Mexican writer-director Michel Franco received the screenplay award for “Chronic,” his grimly observed English-language portrait of a Los Angeles palliative-care nurse (Tim Roth) dealing with his patients and past tragedies. “This film was born in Cannes,” Franco said onstage, referring to the fact that his 2012 film, “After Lucia,” won the Un Certain Regard prize from a jury presided over by Roth. While the jury spread the wealth around, recognizing films by American, Asian and Latin American helmers, all three Italian-directed titles in competition — Paolo Sorrentino’s “Youth,” Nanni Moretti’s “My Mother” and Matteo Garrone’s “Tale of Tales” — came up visibly empty-handed. Based on the 1952 Patricia Highsmith novel “The Price of Salt,” the film stars Blanchett and Rooney Mara as two women — one married with a child, the other a mousy shop girl — who are intractably drawn together, but who must cloak their budding romance in disguised gestures and subtle glances.

An honorary Palme was given to French director Agnes Varda, the first female recipient of the award, which was previously presented to Woody Allen, Clint Eastwood and Bernardo Bertolucci. Mara shared in the best actress award at Cannes, but Harvey Weinstein, who is distributing, will ensure that’s not the last honor for “Carol.” Also look for the tender Pixar tale “Inside Out,” Cotillard’s empathetic Lady Macbeth and the veteran stars of Paolo Sorrentino’s “Youth” (Michael Caine and Harvey Keitel) to find some award season attention.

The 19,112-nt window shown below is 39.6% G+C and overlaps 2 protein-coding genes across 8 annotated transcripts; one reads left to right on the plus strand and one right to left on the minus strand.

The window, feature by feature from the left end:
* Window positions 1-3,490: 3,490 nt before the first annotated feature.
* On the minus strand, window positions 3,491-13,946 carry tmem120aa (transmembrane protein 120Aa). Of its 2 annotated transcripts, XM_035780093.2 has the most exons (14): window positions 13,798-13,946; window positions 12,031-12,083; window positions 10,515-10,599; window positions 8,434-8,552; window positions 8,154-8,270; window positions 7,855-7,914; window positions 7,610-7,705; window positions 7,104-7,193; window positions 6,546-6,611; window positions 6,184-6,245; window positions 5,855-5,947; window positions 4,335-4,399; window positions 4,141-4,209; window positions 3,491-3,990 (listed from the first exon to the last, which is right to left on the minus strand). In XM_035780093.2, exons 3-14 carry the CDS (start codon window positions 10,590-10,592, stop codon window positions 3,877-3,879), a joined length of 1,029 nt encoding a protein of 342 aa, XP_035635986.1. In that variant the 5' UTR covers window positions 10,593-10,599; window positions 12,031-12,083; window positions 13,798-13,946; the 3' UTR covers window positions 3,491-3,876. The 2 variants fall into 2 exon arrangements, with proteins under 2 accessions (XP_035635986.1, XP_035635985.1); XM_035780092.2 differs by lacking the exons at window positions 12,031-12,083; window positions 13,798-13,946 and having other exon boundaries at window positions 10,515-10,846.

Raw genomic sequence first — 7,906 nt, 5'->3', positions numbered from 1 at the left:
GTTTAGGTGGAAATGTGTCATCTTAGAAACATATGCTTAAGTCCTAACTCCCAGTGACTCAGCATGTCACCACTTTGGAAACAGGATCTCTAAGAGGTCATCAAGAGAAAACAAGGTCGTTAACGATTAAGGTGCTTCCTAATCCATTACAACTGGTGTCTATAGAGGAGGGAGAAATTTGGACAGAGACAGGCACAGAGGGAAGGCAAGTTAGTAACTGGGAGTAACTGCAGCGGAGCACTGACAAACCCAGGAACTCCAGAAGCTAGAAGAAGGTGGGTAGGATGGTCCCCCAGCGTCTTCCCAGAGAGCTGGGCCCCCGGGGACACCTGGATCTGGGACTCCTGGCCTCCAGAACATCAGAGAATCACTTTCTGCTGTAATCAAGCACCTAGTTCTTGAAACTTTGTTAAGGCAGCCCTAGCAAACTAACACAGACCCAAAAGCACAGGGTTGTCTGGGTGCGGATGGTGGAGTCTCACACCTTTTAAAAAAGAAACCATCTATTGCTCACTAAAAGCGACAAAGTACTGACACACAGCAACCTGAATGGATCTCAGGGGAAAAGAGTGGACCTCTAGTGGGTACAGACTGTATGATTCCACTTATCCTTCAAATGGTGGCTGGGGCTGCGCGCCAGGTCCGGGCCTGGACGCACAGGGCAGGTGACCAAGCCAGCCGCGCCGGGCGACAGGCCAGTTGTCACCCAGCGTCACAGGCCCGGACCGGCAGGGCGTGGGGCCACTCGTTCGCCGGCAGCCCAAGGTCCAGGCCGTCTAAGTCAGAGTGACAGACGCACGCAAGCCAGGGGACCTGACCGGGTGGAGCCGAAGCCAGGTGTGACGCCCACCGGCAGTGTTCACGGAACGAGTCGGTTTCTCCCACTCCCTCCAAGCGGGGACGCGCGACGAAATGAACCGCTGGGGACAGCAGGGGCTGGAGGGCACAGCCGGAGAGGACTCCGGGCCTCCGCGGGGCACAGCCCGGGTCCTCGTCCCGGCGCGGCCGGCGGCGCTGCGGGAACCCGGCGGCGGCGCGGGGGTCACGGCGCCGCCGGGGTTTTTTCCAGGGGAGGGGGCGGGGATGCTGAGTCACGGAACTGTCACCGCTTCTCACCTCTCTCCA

The Camera d’Or for best first film was awarded to Cesar Augusto Acevedo’s “Land and Shade,” a bleak drama about a Colombian family dwelling in a flame-engulfed farmland. The film proved to be one of the most laureled films of the festival, having already earned the Visionary Prize and the Society of Dramatic Authors and Composers Prize in the Critics’ Week sidebar, where it premiered. But just as the cinematic horror hit “It Follows” drew raves at the festival last year, “The Green Room,” by Jeremy Saulnier, should be marked by thriller fans. In his second film following the lean revenge film “Blue Ruin,” Saulnier steps confidently into a bigger production, co-starring Patrick Stewart, about a touring hardcore punk band that runs into trouble at a backwoods gig for Neo-Nazi skinheads. Denis Villeneuve’s “Sicario,” about an FBI agent (Blunt) roped into a covert task force sent into Mexico, will also excite many for its sure-handed muscularity.

But “Son of Soul,” the first feature by Hungarian director Laszlo Nemes, is something wholly unique: a visceral, bone-chilling, first-person plunge into darkness. “The Lobster” and “Tale of Tales” — two films bound by a wry surrealism and John C. In Yorgos Lanthimos’s “The Lobster,” middle-aged, unmarried singles (Colin Farrell, Rachel Weisz, Reilly) gather at a remote Irish hotel where, if they don’t couple up, they’re turned into an animal.